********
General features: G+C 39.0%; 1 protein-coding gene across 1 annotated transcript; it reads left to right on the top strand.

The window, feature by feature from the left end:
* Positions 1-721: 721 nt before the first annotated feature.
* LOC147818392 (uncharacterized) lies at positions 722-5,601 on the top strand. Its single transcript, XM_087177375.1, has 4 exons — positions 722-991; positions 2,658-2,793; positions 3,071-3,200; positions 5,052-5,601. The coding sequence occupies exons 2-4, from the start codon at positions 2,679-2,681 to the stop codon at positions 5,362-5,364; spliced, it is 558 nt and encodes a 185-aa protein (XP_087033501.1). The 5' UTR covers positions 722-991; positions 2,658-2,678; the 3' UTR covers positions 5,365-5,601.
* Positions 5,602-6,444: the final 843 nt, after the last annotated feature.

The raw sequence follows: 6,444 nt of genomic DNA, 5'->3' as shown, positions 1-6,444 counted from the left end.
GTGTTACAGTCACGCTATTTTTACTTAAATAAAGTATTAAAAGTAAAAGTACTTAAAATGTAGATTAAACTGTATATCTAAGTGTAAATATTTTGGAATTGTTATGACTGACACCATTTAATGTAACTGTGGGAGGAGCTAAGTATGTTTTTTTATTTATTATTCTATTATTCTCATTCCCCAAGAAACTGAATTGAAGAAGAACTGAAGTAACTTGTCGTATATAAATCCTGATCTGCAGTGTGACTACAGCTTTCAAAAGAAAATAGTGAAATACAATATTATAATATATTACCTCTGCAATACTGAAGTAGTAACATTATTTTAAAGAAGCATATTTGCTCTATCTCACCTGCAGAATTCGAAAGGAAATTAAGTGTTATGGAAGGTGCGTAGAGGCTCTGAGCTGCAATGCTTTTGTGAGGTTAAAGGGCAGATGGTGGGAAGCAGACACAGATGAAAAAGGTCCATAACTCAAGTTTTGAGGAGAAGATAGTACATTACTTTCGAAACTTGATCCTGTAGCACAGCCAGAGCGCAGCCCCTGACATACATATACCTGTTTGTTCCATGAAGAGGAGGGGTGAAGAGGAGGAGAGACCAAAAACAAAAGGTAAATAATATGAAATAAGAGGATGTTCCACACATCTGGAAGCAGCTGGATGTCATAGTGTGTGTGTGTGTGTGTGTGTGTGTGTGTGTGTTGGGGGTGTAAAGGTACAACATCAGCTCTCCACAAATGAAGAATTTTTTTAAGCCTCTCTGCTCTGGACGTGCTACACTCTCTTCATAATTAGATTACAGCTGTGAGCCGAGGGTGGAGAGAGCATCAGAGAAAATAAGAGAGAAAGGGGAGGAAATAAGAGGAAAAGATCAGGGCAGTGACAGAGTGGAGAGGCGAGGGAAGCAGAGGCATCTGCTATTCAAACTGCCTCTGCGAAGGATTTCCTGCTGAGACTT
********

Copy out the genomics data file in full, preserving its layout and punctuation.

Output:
General features: G+C 39.0%; 1 protein-coding gene across 1 annotated transcript; it reads left to right on the top strand.

The window, feature by feature from the left end:
* Positions 1-721: 721 nt before the first annotated feature.
* LOC147818392 (uncharacterized) lies at positions 722-5,601 on the top strand. Its single transcript, XM_087177375.1, has 4 exons — positions 722-991; positions 2,658-2,793; positions 3,071-3,200; positions 5,052-5,601. The coding sequence occupies exons 2-4, from the start codon at positions 2,679-2,681 to the stop codon at positions 5,362-5,364; spliced, it is 558 nt and encodes a 185-aa protein (XP_087033501.1). The 5' UTR covers positions 722-991; positions 2,658-2,678; the 3' UTR covers positions 5,365-5,601.
* Positions 5,602-6,444: the final 843 nt, after the last annotated feature.

The raw sequence follows: 6,444 nt of genomic DNA, 5'->3' as shown, positions 1-6,444 counted from the left end.
GTGTTACAGTCACGCTATTTTTACTTAAATAAAGTATTAAAAGTAAAAGTACTTAAAATGTAGATTAAACTGTATATCTAAGTGTAAATATTTTGGAATTGTTATGACTGACACCATTTAATGTAACTGTGGGAGGAGCTAAGTATGTTTTTTTATTTATTATTCTATTATTCTCATTCCCCAAGAAACTGAATTGAAGAAGAACTGAAGTAACTTGTCGTATATAAATCCTGATCTGCAGTGTGACTACAGCTTTCAAAAGAAAATAGTGAAATACAATATTATAATATATTACCTCTGCAATACTGAAGTAGTAACATTATTTTAAAGAAGCATATTTGCTCTATCTCACCTGCAGAATTCGAAAGGAAATTAAGTGTTATGGAAGGTGCGTAGAGGCTCTGAGCTGCAATGCTTTTGTGAGGTTAAAGGGCAGATGGTGGGAAGCAGACACAGATGAAAAAGGTCCATAACTCAAGTTTTGAGGAGAAGATAGTACATTACTTTCGAAACTTGATCCTGTAGCACAGCCAGAGCGCAGCCCCTGACATACATATACCTGTTTGTTCCATGAAGAGGAGGGGTGAAGAGGAGGAGAGACCAAAAACAAAAGGTAAATAATATGAAATAAGAGGATGTTCCACACATCTGGAAGCAGCTGGATGTCATAGTGTGTGTGTGTGTGTGTGTGTGTGTGTGTGTGTTGGGGGTGTAAAGGTACAACATCAGCTCTCCACAAATGAAGAATTTTTTTAAGCCTCTCTGCTCTGGACGTGCTACACTCTCTTCATAATTAGATTACAGCTGTGAGCCGAGGGTGGAGAGAGCATCAGAGAAAATAAGAGAGAAAGGGGAGGAAATAAGAGGAAAAGATCAGGGCAGTGACAGAGTGGAGAGGCGAGGGAAGCAGAGGCATCTGCTATTCAAACTGCCTCTGCGAAGGATTTCCTGCTGAGACTT